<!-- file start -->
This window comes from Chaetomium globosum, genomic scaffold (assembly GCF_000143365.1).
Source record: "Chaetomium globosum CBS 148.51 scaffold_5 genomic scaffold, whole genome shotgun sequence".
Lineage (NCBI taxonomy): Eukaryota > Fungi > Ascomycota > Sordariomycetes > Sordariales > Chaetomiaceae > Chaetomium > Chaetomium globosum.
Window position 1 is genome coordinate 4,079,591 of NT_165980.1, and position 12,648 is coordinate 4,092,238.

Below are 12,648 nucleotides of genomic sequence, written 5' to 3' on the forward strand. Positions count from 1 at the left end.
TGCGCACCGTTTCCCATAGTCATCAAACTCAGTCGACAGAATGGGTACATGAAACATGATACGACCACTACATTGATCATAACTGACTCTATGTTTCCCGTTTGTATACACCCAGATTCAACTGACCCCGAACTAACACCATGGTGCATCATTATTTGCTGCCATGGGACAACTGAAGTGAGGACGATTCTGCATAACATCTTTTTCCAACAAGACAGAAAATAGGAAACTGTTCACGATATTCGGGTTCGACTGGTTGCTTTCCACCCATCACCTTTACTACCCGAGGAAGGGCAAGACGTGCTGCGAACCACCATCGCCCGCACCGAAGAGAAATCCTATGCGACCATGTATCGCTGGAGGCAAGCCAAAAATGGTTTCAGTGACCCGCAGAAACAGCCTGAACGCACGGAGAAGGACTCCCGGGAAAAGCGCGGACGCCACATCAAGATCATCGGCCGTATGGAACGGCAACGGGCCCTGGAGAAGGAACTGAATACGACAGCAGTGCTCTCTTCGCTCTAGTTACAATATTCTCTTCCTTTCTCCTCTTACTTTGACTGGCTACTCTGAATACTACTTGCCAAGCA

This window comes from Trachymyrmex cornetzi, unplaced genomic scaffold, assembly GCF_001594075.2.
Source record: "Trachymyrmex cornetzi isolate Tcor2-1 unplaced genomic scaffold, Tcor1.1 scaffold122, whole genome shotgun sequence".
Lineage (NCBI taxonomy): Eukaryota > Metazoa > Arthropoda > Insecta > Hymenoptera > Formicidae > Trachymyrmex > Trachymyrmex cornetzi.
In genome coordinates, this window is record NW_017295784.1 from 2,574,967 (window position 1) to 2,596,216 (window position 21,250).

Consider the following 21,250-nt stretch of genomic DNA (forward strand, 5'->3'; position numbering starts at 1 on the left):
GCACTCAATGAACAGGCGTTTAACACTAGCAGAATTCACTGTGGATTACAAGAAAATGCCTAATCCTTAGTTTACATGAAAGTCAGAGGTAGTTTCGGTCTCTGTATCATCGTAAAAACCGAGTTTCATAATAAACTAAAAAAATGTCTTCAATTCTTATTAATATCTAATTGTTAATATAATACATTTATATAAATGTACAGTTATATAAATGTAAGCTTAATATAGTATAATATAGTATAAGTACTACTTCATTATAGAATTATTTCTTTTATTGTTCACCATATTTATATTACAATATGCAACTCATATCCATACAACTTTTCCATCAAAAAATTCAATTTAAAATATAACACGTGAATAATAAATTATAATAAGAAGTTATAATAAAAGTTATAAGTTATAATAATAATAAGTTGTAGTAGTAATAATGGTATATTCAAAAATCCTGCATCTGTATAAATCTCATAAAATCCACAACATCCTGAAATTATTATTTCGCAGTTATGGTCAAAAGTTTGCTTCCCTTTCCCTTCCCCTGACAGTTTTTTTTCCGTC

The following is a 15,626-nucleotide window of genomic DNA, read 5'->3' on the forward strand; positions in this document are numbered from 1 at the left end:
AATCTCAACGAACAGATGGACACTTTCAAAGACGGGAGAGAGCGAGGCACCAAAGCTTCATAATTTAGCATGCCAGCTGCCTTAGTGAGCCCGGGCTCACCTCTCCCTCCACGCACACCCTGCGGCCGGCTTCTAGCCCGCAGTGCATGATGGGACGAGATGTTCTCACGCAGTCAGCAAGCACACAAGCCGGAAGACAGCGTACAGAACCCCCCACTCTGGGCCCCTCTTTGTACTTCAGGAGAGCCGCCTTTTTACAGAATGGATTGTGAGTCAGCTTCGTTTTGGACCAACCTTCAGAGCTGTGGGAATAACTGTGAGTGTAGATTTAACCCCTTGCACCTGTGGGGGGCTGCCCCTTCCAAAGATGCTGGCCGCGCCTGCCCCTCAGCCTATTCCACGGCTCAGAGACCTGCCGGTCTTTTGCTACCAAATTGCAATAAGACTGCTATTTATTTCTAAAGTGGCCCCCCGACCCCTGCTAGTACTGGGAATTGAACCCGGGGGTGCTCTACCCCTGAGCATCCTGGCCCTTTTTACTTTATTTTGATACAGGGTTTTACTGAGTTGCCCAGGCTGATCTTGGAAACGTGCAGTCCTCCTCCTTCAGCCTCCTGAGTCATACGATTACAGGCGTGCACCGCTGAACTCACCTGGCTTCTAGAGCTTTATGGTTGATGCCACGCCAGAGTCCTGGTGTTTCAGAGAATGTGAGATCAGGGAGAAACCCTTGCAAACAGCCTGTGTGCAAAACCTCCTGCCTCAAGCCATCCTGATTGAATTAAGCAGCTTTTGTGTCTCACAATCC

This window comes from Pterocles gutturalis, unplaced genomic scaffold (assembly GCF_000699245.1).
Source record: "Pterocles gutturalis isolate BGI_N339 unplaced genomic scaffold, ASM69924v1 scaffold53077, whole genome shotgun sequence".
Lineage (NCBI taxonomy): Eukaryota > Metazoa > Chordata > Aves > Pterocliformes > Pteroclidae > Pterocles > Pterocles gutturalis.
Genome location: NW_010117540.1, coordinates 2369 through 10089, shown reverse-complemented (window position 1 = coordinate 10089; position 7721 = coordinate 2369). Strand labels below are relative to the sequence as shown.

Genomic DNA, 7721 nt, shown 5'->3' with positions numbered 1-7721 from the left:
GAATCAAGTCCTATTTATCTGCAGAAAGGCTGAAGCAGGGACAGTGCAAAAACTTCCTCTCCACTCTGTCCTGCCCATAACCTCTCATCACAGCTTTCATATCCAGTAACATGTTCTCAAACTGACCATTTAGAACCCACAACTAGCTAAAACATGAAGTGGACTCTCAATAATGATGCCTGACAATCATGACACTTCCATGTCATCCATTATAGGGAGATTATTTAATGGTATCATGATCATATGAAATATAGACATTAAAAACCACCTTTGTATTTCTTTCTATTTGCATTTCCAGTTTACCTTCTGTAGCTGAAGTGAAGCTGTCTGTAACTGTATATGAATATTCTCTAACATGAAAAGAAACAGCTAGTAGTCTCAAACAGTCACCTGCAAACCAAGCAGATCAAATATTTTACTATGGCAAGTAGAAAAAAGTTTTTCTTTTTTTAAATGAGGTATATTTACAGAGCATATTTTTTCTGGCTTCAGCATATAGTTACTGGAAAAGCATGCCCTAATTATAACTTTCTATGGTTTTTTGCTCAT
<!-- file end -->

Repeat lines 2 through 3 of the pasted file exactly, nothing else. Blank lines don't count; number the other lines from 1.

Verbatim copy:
Source record: "Chaetomium globosum CBS 148.51 scaffold_5 genomic scaffold, whole genome shotgun sequence".
Lineage (NCBI taxonomy): Eukaryota > Fungi > Ascomycota > Sordariomycetes > Sordariales > Chaetomiaceae > Chaetomium > Chaetomium globosum.